Thursday, December 8, 2011

What's Wrong With Christian Fiction

I wrote this for a class a few months ago and I've revised it a bit to put on "the blog" (even so, I apologize for the scholarly tone). This is for all you artsy people who get frustrated with this sort of thing...

What's wrong with Christian Fiction?

The Christian attitude towards art, particularly in the area of novels, is one that tends to be confused and, at times, distorted. It is generally understood that any art that communicates a Christian message, however trite that message may be, is considered Christian art (Franky Schaeffer, 15-20). This is true in the area of fiction writing which causes Christian writers to be confused and think that in order to be a Christian writer they must force their writing to present an overtly religious message, free of any obscenities, objectionable material, and the like, no matter how important such material is in the purpose of complementing the story (Morden). This idea is perpetuated by Christian publishing houses who prefer that their publications “tell, don’t show” when it comes to realistic depictions of controversial material, therefore breaking a common maxim in the writing world “show, don’t tell” (Lukeman, 119-27). As a result, Christian writers have difficulty balancing commonsense rules and Christian publishing house guidelines. It is possible, however, to follow these commonsense rules while remaining true to Christian principles while producing good art (Morden).

What are the Commonsense Rules?
The commonsense rules of writing are the rules that are basic and known generally by all writers of fiction. One rule has already been mentioned and that is the rule of showing, not telling. This is an important rule that is the foundation for any other commonsense rule related to characterization, plot, or setting (Lukeman, 119-27). This is important for it shows respect for the reader, giving the reader ample opportunity to develop their own opinion about the text, rather than telling the reader what he ought to think. This further shows respect for the reader and perpetuates the idea that art is subjective, giving the reader free reign to like or not like the particular artwork of fiction (Lukeman, 15). Showing and not telling is important for any participant in the craft and art of writing.
Characterization is one of the three key elements of a fictional work of art and has its own set of commonsense rules. It is important for a writer to depict characters in a realistic fashion. Truth is synonymous with artistic quality and a novel’s artistic quality lies in its truthful representation of human nature and life in general (Howells, 1915). Even fantasy or science fiction genres should represent humanity and universal themes about life in an honest and relatable manner (Through the Eyes of a Child, 264). Characterization makes a novel. Without characters, plot and setting fall to pieces. Characterization is what makes a novel come to life (James, 1918).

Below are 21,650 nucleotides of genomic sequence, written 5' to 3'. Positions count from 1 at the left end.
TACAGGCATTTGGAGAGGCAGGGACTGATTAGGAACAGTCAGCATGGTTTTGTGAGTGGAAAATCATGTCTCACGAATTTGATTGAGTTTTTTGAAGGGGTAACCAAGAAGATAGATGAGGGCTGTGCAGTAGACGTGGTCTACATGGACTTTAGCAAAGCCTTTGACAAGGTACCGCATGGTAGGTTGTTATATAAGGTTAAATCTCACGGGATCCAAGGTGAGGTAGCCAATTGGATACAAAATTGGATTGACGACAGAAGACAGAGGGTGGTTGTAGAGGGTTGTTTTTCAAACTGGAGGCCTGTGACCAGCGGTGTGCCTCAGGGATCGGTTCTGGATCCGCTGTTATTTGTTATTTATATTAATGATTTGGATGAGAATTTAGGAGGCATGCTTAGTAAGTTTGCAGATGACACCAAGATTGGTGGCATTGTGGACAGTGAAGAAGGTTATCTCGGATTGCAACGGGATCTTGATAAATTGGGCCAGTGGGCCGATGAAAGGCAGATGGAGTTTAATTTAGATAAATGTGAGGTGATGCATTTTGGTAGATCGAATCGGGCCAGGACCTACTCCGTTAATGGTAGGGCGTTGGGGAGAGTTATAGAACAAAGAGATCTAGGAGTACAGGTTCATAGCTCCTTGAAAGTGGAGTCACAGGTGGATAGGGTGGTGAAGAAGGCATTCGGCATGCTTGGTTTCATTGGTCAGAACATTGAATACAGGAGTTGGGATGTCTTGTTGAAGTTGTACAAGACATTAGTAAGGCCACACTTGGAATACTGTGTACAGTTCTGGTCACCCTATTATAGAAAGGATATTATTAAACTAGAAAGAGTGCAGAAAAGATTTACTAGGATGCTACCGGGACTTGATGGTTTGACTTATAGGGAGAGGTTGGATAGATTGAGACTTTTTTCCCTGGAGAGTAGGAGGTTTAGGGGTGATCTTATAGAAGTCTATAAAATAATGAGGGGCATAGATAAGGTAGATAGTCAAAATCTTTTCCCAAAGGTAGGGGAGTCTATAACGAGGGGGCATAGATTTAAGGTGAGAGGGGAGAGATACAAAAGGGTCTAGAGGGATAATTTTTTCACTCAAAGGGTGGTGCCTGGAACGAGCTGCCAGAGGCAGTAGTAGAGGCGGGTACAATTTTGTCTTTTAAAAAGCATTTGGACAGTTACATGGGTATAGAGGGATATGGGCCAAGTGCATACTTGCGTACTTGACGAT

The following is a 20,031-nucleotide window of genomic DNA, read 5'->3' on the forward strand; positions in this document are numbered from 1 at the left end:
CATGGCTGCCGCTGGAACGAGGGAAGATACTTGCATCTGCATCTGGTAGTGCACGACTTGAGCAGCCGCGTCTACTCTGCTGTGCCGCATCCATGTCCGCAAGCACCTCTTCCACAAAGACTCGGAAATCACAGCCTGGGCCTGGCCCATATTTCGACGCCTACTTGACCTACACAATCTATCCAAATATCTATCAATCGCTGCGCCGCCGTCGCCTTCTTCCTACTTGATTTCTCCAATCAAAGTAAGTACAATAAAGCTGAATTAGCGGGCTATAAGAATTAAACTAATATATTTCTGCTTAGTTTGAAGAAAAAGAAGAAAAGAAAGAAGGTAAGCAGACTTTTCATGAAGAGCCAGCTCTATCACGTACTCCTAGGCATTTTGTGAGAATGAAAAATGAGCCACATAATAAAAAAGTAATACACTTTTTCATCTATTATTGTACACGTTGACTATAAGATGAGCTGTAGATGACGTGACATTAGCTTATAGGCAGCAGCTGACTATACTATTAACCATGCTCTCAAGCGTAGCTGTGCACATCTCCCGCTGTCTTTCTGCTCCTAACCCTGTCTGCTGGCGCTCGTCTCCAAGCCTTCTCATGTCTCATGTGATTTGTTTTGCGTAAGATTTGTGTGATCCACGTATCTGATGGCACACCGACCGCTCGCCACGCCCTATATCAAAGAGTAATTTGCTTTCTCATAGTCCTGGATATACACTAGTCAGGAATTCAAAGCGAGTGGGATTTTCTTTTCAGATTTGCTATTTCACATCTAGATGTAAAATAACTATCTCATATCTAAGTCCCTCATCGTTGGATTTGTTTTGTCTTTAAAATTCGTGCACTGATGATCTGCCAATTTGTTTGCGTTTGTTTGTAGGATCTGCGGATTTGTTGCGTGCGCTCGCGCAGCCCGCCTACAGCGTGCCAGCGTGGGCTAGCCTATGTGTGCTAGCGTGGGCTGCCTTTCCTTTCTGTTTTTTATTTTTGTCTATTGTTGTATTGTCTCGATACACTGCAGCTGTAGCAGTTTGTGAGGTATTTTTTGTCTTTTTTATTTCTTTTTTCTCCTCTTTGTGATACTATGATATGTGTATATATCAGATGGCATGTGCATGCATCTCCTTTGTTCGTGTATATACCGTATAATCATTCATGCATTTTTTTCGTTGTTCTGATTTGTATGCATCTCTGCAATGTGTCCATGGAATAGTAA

Plot is the creating of conflict involving your characters. You cannot have plot without characters, nor can you have characters without conflict (George, 41). How a person achieves plot through characters is different for every person (Morden), but the commonsense part is always true: there must be some sort of conflict, be it person-against-person, person-against-self, person-against-nature, or person-against-society. Every good novel will have some person-against-self as the characters deal with inner conflict while also dealing with some sort of outer conflict, represented in the other three types of conflict (Through the Eyes of a Child). Any form of conflict encountered by the characters forms the plot.
Setting is the element of the story that comes in to support the life of the plot and the characters. Setting sets the mood and creates the background for the plot and characters (George, 17). For the best depiction of setting, another writers’ maxim comes into play. That maxim is “write what you know” (George, 24). It is best to be familiar with the setting that is created in the story. Knowing the setting personally will enable a writer to better describe it and naturally weave it into the plot while allowing it also to help represent the characters (George, 24).
In What Ways Have Christians Lacked in These Areas?
Christian writers have lacked in many of these areas because oftentimes following these rules inhibited the promotion of Christian agendas. Not long ago, Christians began to compartmentalize their lives, separating the spiritual from the everyday life (Franky Schaeffer, 28). With this compartmentalizing, “the arts were regarded as unspiritual, unfit, and secondary to those high and spiritual goals now set forth for Christians to achieve” (Franky Schaeffer, 28). This was due to an infiltration of the beliefs of the industrial movement, which promoted that everything had to have utilitarian usefulness. The way the church handled this infiltration was to disregard anything that did not promote Christian agendas, such as witnessing or Christian growth (Franky Schaeffer, 31). The result, for the Christian world, was a lack of interest in any art that did not fulfill these requirements. The areas of plot and characterization are dramatically affected by the compulsion to present an evangelical message and the result is forced, trite stories with unrealistic characters (Edelen).